*If you wish to be considered for AHRC or CHSS funding please submit your application AND your supporting documents by 5 January 2017*
Most of our graduate students have a first-class undergraduate degree or international equivalent. The Faculty is willing in principle to accept candidates with strong 2.1s, or mature students who have not pursued an orthodox pattern of higher education, provided that such applicants have strong backing from their referees, have a feasible topic, and are well qualified for their proposed course of research. We recognise both that things sometimes do not go candidates’ way in examinations and that a sparkling examination style is not always the best qualification for graduate work. Applicants should note, however, that the vast majority of those accepted onto the MPhil do have a first class BA degree or its overseas equivalent, and the vast majority of students accepted for the PhD have similarly strong MA marks. Applicants whose first degrees are in other disciplines are always considered, provided they can give an account of how their interest in literary study has developed. We welcome qualified UK, EU, and overseas applicants (those for whom English is not a first language will be required by the Graduate Admissions office to provide evidence of linguistic proficiency).
Applicants should include specific proposals for advanced study or research (of around 500 words). A piece of written work, of 5,000 - 7,000 words, should accompany a formal application. Applicants may submit any work they like, but it is worth choosing work which is recent and which relates to your proposed area of study, if this is available. Many applicants submit their undergraduate dissertation or similar extended piece of work.You can submit one long piece or several shorter essays if you wish. In reaching decisions about applications the Degree Committee takes particular account of:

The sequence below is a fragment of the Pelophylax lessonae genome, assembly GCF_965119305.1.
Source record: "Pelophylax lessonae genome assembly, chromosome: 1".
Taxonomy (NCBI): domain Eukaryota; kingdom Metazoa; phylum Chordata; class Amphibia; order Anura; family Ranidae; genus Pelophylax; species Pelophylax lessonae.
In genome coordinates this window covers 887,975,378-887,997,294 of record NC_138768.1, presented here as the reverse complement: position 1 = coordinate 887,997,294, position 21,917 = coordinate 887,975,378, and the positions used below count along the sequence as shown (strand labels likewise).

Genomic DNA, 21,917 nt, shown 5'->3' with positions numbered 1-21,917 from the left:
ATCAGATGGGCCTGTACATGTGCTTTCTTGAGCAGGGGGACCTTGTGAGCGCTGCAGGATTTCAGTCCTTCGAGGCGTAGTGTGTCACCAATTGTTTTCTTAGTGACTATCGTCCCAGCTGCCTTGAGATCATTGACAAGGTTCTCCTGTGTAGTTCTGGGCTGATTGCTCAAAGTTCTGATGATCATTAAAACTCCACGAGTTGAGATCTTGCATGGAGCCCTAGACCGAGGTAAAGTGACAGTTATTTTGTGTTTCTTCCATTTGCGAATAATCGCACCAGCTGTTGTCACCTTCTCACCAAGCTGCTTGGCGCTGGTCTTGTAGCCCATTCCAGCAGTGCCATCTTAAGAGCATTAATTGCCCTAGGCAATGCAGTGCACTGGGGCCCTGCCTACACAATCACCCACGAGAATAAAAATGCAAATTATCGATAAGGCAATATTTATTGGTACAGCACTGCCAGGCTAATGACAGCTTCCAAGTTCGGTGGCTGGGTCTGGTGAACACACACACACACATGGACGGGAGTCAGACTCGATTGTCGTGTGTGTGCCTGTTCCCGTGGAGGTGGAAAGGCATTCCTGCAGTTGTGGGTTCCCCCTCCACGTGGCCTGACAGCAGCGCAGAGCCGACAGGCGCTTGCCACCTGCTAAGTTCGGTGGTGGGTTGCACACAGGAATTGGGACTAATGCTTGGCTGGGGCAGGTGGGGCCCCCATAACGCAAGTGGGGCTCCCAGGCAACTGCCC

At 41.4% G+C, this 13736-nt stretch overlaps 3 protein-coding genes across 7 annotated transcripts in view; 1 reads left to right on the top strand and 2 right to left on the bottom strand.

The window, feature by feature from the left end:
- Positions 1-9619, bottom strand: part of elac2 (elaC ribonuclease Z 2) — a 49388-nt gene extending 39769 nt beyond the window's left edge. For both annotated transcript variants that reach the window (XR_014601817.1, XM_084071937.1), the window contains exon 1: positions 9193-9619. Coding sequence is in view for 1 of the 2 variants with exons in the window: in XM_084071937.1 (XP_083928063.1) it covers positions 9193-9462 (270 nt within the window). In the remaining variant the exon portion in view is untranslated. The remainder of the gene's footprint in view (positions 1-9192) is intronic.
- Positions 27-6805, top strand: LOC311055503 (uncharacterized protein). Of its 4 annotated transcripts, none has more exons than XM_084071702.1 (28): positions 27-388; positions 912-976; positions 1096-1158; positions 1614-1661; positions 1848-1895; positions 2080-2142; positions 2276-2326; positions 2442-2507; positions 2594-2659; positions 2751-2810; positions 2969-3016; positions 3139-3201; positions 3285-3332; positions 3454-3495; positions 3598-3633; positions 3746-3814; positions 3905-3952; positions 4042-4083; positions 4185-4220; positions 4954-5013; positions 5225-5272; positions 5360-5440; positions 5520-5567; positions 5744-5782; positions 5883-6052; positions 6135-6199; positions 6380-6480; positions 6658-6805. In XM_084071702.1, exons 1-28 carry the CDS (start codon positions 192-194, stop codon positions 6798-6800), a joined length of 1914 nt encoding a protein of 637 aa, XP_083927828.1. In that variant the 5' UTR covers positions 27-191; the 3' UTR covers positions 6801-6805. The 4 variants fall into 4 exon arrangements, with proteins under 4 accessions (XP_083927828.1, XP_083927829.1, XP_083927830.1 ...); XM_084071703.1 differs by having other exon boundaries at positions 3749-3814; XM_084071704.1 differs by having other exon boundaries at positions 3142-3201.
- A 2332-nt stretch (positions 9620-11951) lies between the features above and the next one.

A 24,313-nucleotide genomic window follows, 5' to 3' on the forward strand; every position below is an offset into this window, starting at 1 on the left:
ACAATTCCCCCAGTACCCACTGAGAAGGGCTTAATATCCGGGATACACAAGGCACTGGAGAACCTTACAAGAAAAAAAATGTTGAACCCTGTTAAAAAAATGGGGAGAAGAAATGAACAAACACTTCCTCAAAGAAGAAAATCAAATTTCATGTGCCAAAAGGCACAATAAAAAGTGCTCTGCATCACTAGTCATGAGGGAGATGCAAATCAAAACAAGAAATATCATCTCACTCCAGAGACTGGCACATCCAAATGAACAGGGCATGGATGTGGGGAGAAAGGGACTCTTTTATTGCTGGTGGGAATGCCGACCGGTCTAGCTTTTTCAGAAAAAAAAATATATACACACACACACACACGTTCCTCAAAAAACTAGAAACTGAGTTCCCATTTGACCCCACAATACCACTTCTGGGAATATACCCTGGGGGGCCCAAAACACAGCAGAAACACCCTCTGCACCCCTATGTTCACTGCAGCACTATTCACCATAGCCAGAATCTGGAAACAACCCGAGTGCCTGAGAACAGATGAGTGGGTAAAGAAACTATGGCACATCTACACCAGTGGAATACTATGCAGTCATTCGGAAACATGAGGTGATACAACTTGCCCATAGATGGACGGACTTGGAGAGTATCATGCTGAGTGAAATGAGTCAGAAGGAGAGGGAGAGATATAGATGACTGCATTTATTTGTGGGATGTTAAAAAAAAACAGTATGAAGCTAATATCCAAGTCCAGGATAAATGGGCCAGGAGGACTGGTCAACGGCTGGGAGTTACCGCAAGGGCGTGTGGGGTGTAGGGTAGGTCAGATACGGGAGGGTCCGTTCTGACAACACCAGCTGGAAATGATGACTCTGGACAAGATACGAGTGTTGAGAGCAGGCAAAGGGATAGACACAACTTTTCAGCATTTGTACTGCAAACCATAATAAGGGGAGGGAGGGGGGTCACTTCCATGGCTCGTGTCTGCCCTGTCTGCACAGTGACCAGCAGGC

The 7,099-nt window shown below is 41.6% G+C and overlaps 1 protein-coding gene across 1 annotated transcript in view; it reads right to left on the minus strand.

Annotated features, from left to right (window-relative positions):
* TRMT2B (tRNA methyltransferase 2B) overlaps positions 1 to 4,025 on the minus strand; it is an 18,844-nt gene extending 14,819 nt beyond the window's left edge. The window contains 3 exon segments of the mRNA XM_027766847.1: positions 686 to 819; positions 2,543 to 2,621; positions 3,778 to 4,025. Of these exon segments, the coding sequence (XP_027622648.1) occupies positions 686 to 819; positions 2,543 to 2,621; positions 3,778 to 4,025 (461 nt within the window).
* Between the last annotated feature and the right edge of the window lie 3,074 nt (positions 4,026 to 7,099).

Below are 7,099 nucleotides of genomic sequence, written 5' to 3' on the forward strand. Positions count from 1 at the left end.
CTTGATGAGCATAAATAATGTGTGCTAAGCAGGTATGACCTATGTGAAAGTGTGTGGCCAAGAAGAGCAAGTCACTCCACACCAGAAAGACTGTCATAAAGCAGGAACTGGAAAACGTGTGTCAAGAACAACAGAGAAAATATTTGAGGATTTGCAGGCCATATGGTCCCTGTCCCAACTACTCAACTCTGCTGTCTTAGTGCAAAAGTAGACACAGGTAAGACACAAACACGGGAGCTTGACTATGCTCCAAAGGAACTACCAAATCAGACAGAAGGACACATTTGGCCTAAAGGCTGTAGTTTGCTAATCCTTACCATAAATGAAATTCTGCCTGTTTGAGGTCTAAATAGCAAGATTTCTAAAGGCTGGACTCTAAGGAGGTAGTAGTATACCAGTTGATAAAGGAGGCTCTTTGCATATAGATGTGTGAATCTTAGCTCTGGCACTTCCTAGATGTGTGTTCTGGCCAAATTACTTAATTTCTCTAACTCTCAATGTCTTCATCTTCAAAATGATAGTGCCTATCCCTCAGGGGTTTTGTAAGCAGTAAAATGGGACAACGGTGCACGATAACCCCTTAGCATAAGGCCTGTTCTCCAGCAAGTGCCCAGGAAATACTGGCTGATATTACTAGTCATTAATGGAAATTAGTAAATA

- The applicant's academic record and references
- Their suitability for the proposed course (including knowledge of foreign languages)
- The applicant's research proposal, which should suggest a realistic program of work for a 15,000 word dissertation.
- Whether a suitable supervisor can be found for the proposed research
- The written work which a candidate submits in support of their application
Enquiries regarding the course content should be addressed to the course convenor Dr Kasia Boddy .
All other queries should be directed to Anna Fox (graduate secretary).